How many Apache sub-tribes were there and where were they located?


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How many Apache sub-tribes were there and where were they located?

~Submitted by Mindy D.


The original homelands of the Apache Indians were in Arizona, Colorado, New Mexico, western Oklahoma, Western Texas, and Northern Mexico. The Jicarilla also ranged into what is now Kansas. The Apache tribe consists of six subtribes: the Western Apache, Chiricahua, Mescalero, Jicarilla, Lipan and Kiowa. Each subtribe is from a different geographial region.

Apaches belong to the Southern Athapascan linguistic family.

Apache Tribes Map

The Anglo theory is the Apache Indian migrated to the Southwest from Northern Canada in the 1500’s. The Apache indian history says it was the other way around, that most of the Athapaskan speaking people migrated to the North and a few stayed in their homeland. In any event, it is generally agreed that about 5,000 Apaches lived in the Southwest at the end of the 1600’s.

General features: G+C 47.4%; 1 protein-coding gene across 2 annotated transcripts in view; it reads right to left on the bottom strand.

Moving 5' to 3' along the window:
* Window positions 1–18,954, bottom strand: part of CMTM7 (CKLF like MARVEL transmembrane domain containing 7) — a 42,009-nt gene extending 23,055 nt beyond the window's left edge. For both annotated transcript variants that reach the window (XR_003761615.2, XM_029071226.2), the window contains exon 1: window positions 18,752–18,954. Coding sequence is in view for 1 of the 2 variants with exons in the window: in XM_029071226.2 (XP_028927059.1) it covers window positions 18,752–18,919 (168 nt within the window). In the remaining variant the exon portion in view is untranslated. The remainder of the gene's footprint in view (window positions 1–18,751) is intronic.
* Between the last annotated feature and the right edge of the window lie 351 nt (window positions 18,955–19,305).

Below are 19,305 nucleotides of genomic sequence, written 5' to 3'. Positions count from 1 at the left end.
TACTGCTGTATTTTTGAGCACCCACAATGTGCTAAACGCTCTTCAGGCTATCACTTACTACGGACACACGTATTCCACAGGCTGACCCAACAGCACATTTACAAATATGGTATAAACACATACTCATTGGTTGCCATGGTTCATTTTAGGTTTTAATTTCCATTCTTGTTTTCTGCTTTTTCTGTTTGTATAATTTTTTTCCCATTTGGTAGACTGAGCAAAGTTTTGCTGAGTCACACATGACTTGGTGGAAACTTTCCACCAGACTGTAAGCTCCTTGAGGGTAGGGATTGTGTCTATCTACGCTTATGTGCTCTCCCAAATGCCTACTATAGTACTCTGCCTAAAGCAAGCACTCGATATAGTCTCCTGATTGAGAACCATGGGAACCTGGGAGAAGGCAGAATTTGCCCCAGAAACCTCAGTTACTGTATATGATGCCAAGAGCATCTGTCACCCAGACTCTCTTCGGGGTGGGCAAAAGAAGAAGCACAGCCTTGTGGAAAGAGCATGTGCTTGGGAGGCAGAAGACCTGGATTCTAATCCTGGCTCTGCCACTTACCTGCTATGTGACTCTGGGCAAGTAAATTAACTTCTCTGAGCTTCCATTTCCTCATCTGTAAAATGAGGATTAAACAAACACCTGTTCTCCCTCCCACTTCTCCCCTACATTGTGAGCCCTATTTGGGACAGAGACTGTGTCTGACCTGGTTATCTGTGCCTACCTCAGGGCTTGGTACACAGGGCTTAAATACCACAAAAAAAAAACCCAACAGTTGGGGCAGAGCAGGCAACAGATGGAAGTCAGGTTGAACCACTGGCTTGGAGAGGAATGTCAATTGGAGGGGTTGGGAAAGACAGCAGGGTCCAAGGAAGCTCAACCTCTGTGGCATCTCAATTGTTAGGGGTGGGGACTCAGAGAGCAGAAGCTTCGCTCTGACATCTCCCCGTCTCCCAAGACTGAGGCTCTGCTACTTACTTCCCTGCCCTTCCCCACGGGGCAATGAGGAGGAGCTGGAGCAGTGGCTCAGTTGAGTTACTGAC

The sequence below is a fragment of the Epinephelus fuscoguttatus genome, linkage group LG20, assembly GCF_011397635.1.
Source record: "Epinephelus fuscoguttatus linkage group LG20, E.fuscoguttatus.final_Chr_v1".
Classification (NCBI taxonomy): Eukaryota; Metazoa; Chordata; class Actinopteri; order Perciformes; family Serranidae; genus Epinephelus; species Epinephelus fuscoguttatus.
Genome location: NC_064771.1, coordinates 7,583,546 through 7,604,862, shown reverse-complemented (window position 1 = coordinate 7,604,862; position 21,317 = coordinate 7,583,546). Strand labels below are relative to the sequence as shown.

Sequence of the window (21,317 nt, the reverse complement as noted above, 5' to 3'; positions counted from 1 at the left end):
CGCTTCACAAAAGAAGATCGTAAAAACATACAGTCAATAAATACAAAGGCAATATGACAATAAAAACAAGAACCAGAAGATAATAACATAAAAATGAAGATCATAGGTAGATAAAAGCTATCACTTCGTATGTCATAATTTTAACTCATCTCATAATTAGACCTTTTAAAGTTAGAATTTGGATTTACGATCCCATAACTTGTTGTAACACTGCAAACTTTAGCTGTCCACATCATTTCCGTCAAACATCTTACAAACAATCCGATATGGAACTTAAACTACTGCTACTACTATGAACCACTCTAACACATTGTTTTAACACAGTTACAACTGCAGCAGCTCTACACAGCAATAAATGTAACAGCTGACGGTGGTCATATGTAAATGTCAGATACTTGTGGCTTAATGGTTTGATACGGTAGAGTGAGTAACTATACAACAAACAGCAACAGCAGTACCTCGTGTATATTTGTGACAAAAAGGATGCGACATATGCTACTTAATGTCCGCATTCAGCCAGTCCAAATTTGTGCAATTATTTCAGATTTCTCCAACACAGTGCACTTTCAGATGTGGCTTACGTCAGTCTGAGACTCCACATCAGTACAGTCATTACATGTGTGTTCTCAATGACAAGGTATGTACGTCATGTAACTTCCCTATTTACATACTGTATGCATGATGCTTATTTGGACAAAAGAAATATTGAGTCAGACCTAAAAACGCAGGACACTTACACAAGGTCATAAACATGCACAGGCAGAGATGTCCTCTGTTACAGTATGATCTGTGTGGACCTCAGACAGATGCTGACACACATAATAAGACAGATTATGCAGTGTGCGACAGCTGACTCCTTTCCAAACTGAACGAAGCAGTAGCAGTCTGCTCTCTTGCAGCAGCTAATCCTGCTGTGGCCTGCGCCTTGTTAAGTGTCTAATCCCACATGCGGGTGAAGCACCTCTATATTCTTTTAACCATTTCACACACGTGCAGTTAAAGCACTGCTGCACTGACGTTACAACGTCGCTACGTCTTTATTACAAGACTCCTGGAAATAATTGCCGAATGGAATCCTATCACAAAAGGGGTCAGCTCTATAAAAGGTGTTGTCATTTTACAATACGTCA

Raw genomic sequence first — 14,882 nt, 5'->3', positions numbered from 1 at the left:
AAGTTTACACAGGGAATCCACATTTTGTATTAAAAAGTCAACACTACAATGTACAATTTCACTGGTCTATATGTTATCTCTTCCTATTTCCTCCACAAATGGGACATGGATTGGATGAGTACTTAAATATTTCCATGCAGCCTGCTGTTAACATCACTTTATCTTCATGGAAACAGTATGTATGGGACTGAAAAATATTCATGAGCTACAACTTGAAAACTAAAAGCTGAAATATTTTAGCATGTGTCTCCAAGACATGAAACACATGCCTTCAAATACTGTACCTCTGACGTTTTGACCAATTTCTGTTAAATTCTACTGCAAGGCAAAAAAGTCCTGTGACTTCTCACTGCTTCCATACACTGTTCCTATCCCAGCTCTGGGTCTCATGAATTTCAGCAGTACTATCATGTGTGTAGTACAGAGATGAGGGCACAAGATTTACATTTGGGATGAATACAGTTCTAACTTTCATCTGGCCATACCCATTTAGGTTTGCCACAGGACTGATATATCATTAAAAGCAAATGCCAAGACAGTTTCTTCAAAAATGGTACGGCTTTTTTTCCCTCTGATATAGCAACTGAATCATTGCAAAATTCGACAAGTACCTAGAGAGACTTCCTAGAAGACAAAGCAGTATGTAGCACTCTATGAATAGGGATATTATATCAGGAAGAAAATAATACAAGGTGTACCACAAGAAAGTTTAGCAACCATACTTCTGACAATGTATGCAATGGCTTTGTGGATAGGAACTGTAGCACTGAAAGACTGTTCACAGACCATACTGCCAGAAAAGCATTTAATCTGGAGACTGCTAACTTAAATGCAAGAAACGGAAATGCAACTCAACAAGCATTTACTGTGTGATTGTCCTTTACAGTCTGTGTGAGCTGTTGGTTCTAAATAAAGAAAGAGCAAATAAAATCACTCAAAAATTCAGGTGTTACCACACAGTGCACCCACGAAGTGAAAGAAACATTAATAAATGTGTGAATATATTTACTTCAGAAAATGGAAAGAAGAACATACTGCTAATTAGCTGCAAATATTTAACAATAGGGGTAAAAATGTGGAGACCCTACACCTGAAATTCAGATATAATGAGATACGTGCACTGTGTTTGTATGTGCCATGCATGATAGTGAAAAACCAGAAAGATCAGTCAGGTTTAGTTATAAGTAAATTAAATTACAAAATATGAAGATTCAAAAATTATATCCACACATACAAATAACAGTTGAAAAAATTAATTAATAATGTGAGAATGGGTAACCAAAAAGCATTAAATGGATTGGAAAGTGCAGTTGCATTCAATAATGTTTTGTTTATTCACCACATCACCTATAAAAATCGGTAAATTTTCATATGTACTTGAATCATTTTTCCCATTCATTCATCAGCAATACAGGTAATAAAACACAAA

The Apache are composed of six regional groups:

Western Apache – Coyotero – Their territory covered most of eastern Arizona which include the White Mountain, Cibuecue, San Carlos, and Northern and Southern Tonto bands. It is possible, due to their nomadic nature, that several names were used to identify the same tribe.

Chiricahua – southwestern New Mexico, southeastern Arizona, and adjacent Mexican states of Chihuahua and Sonora – The band was the informal political unit, consisting of followers and a headman. They had no formal leader such as a tribal chief, or council, nor a decision-making process. The core of the band was a “relative group,” predominantly, but not necessarily, kinsmen. Named by the Spanish for the mescal cactus the Apaches used for food, drink, and fiber. The basic shelter of the Chiricahua was the domeshaped wickiup made of brush. Similar the Navajo, they also regarded coyotes, insects, and birds as having been human beings; the human race, then, but following in the tracks of those who have gone before.